Well a bunch of things happened this week but I think the general theme is to optimize everything. It’s just something that I do from time to time cause gaining efficiency pleases my soul (like the cost efficiency from switching hosting provider).
Speeding up my zsh shell launch
I was feeling like my shell (zsh) launches have been getting slower and slower over time with additional plugins and packages to make my life better. But my workflow revolves a lot around the shell, so the waiting was starting to bother me.
TLDR; I managed to reduce the loading times from 1.xx seconds to 0.2x seconds.
The improvement was constant across various devices, some actually took more than 2 seconds cause of all the helper plugins I was using. But on average it was 5 times faster.
You can use this command to benchmark your shell speed.
for i in $(seq 1 10); do /usr/bin/time zsh -i -c exit; done
There was definitely a noticeable speed up when I open up a new tab. And it made my 5 year old laptop feel way faster than before.
Backups are essential to any systems. Especially if it’s data that cannot be easily downloaded again, like a blog. Even though I should really employ a system-wide backup for my server, I’m still finding the most cost-effective and efficient way of making it happen.
When the entire WordPress multisite installation runs off a really tiny server, I have to use pretty much every single tip and trick I know in order to keep it on an acceptable performance level (while being secure).
These are the 4 techniques I used to optimize my WordPress installation.
Caching (WP Supercache)
If there’s anything that I missed out, please let me know and I’ll test it out.
In my attempts to get a valid SSL certificate for this site, I ended up cheating a little and making use of Cloudflare to do the securing for me instead.
Getting it set up was pretty straightforward, though I ran into some issues as I wasn’t familiar with Cloudflare’s infrastructure. I managed to set up a full SSL encryption as shown in the diagram below.
First, point my DNS NS records to Cloudflare, then generate the keypair on Cloudflare, import them into my server then update the Nginx config file to point to those keys. And everything just automagically become secured with TLS just like that. Made a few more optimizations on to minify JS/CSS/HTML as well as enforcing HTTPS for all of my sub-domains. Worked like a freaking charm.
SSL was my main concern when I decided used Cloudflare, but even on the free-tier there is basic protection against DDOS attacks, and my content will be cached closer to any visitors. This provides a nice boost in performance which is noticeable; it also provides a good boost in security, helping my tiny server stay available, just in case.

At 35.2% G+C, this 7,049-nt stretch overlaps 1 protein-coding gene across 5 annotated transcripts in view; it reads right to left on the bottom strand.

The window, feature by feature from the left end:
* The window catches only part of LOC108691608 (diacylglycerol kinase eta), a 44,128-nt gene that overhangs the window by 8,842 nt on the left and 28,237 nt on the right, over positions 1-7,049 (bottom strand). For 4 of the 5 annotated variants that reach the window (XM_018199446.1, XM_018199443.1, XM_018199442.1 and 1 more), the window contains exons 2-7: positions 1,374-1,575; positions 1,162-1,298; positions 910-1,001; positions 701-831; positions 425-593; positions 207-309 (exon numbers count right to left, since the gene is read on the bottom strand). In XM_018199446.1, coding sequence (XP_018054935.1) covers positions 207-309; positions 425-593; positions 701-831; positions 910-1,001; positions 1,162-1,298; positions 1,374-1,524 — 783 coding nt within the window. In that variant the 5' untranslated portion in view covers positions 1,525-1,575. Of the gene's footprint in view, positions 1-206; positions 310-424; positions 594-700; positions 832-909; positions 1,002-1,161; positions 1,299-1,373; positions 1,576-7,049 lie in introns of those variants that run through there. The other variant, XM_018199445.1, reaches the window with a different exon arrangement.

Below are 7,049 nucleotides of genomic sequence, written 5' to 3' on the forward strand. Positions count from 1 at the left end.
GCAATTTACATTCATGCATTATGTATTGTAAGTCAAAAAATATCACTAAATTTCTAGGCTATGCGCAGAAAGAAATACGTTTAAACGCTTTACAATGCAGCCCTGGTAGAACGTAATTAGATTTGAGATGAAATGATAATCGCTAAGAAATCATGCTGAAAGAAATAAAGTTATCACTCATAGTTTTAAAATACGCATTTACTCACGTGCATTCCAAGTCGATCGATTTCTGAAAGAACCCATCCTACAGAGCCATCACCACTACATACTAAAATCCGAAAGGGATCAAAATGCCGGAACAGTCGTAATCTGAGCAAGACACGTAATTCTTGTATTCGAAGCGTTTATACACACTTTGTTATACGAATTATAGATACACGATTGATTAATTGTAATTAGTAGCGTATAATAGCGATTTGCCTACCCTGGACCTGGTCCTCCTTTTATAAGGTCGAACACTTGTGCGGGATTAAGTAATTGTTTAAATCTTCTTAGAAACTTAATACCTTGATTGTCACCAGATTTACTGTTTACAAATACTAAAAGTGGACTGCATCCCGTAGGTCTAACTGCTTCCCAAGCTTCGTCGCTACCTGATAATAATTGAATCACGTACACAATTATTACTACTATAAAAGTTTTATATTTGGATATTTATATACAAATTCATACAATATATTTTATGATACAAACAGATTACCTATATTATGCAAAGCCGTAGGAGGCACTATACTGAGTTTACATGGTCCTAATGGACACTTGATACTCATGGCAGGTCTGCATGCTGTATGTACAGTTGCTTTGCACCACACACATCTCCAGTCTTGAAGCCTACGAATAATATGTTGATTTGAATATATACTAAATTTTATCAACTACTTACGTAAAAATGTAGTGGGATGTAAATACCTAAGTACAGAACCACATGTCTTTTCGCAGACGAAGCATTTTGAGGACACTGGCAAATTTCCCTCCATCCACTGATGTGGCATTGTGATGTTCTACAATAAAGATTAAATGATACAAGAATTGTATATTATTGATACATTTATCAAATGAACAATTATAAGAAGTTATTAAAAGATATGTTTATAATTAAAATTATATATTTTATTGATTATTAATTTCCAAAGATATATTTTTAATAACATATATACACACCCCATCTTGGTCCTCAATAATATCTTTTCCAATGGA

In the midst of working on this, I ended up optimizing the site at the same time, it should feel a lot more responsive now. In the next post, I’ll write about the tweaks I made to make WordPress run a lot faster.
So… wow, I finally managed to get it all up and running. The amount of effort is way more than I would’ve liked but at least it’s done now. There’s a ton of things I would like to write about, especially the troubleshooting steps I did so that it’ll be easier to migrate this configuration in the future.
First of all, I tried on my own to get the subdomain routing working with jwilder/Nginx-proxy along with MariaDB and official WordPress image.
I ended up not doing the docker-compose method because I was trying to troubleshoot why I wasn’t able to obtain an SSL certificate from Let’s Encrypt. Bad news, SSL still isn’t working yet but while I was debugging it I hit the rate limit for the number of certificates I could request for in an hour/day/week. Hopefully when that’s sorted out this site will have a proper SSL certificate.
I wanted to have the ability to host multiple WordPress sites, for my own testing/development as well as for my freelance work. Instead of running a separate new WordPress installation every time I need a new site, multi-site allows me to run multiple sites off a single installation and manage them through a centralized zone.
There are two ways of running this.
The reason for choosing sub-directory was pretty easy for me.
There is no need for pretty URLs eg. xyz.lordofgeeks.com for the sites I’m hosting
Let’s Encrypt doesn’t offer wildcard certificates where 1 certificate can cover all sub-domains under *.lordofgeeks.com
It makes sense that all of the sites belong to blog.lordofgeeks.com/[name-of-site]
For point 2, starting from 2018 onwards, Let’s Encrypt will offer wildcard certificates. So all my effort for setting all these up will be for nought, but it’s still a good learning experience.
Everything went on fine until I added a new site blog.lordofgeeks.com/dev/ and tried to upload a file that’s >1 megabyte.